Understanding Functional Residual Capacity (FRC)

Measuring FRC and Condtions Which Cause an Increase

What is functional residual capacity (FRC) and why is it important in COPD?. Istockphoto.com/Stock Photo©janulla

Definition: Functional Residual Capacity (FRC)

Functional residual capacity (FRC) refers to the volume of air left in the lungs after a normal, passive exhalation. It is mainly determined by the balance between the elastic forces of the lung and chest wall.

Purpose and Function of the Functional Residual Volume

You may wonder why some air is left in the lungs after exhalation.  In order to understand this, it can be helpful to think about blowing up a balloon.

  It is easier to fill the balloon if it is already slightly inflated.  With the lungs, the functional residual volume allows the lungs to be inflated again with less effort.

Without the residual volume, the amount of oxygen and carbon dioxide in the alveoli - the small units in the lungs where oxygen and carbon dioxide exchange takes place - would also vary significantly with each breath. So the functional reserve volume serves to keep some of these small units open.

This reserve volume is maintained by a balance of elastic forces.  On the lung side, there is the elastic recoil of the alveoli, the small sacs at the very end of the airways where air exchange.  Externally there is the elasticity of the chest wall - the skin, muscles, and connective tissue of the chest wall which move with each breath.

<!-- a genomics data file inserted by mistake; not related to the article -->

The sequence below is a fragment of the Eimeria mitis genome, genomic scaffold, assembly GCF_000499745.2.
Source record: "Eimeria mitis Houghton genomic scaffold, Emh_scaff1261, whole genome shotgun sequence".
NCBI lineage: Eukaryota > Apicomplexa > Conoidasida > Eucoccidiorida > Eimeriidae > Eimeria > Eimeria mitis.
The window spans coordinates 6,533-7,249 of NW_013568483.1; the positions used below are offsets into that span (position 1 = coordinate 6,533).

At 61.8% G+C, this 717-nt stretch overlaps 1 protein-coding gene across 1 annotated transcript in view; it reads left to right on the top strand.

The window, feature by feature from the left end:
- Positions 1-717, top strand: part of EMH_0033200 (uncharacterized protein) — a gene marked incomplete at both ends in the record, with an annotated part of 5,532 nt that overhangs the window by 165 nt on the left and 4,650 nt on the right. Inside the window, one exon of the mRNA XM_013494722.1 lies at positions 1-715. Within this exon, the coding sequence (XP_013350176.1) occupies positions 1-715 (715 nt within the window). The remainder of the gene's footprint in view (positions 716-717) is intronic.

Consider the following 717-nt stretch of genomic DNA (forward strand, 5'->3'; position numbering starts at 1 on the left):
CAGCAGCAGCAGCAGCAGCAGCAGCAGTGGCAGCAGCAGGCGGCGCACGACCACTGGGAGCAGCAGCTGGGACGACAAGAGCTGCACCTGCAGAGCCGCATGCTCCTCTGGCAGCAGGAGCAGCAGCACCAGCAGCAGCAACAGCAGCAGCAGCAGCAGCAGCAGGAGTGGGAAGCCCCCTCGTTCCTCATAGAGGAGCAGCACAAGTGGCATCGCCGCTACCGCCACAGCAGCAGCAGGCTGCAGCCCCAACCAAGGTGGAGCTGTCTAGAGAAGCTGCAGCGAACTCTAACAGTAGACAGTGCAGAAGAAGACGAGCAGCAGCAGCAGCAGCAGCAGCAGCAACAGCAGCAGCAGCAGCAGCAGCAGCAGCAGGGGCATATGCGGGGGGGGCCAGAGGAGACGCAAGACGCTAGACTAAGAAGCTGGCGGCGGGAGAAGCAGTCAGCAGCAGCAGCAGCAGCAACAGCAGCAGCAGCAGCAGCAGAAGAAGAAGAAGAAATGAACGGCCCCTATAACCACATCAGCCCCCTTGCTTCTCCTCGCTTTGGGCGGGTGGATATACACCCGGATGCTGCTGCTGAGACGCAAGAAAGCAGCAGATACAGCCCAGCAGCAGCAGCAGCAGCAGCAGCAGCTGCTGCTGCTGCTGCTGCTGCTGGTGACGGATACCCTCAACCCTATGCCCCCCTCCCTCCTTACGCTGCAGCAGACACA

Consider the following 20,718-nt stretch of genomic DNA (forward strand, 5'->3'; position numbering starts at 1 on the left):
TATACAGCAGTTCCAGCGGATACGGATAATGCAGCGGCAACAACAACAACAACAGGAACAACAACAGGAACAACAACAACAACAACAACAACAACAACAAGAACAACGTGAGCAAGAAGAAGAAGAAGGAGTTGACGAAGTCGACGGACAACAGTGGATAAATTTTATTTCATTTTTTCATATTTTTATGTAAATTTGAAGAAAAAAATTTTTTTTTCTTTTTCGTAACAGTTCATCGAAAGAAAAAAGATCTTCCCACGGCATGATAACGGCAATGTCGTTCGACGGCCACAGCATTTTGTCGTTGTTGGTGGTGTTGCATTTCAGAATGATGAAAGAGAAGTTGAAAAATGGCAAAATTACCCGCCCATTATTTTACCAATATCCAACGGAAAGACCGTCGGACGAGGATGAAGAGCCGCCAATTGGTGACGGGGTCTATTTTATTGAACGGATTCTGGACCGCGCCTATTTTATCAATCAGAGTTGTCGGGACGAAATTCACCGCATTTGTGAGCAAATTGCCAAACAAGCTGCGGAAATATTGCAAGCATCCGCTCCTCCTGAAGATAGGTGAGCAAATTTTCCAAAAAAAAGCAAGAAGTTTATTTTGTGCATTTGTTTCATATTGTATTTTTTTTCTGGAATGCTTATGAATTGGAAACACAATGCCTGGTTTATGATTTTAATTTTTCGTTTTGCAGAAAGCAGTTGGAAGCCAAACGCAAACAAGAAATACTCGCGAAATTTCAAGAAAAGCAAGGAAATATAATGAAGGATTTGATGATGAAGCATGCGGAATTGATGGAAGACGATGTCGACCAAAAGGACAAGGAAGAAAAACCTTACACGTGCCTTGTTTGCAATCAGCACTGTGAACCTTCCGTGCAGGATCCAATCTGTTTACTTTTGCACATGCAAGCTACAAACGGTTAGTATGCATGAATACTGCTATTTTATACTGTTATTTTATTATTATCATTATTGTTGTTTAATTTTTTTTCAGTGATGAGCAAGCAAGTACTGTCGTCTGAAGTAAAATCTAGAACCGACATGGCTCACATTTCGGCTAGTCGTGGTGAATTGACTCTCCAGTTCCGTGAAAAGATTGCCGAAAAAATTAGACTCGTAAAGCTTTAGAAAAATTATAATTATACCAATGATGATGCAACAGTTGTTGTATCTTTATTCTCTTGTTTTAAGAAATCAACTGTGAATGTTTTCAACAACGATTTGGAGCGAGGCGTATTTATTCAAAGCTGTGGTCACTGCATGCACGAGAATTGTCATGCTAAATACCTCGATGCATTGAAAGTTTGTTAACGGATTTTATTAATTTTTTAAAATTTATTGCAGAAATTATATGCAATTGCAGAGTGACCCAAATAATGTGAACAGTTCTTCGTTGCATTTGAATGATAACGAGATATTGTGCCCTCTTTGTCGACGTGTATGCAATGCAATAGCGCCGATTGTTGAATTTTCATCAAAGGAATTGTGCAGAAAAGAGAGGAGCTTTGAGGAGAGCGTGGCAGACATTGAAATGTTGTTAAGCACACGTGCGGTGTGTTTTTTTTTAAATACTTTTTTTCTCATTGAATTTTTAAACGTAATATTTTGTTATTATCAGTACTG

To get a picture and better visualize this process, FRC has been compared to the windbag of a bagpipe.

Determinants of Functional Reserve Capacity (FRC)

The FRC is a measure of the balance between the elastic forces of the lungs and the chest wall; the point in which the elastic forces inward of the lung balance the tendency of the chest wall to move outward. Expiration is a passive process caused by the passive recoil of the lungs.

  This recoil depends on elasticity.  You can picture this as a piece of elastic in a pair of boxer shorts.  During inhalation, the elastic is stretched.  Exhalation is like letting go after stretching the waistline of the shorts.  It goes back to where it began by itself - passively - but does not completely close up.  When you hold up a pair of these boxers off of your body, there is still a "waistline" so they can slip easily onto your body.

Measurement of Functional Reserve Capacity (FRC)

FRC is measured during normal breathing, also called "tidal breathing."  This is in contrast to tests such as spirometry that measure forced exhaling efforts such as forced vital capacity FVC) and forced expiratory reserve volume (FEV.)  In that sense, it is a better measure of what is really happening in your lungs, since most breaths are passively rather than forcefully exhaled.

Functional Residual Capacity in COPD

In chronic obstructive pulmonary disease, there is a loss of elastic recoil of the lungs.

  This changes the balance between the inward forces of the lungs relative to the outward forces of the chest wall, and leads to an increased functional residual capacity (hyperinflation.)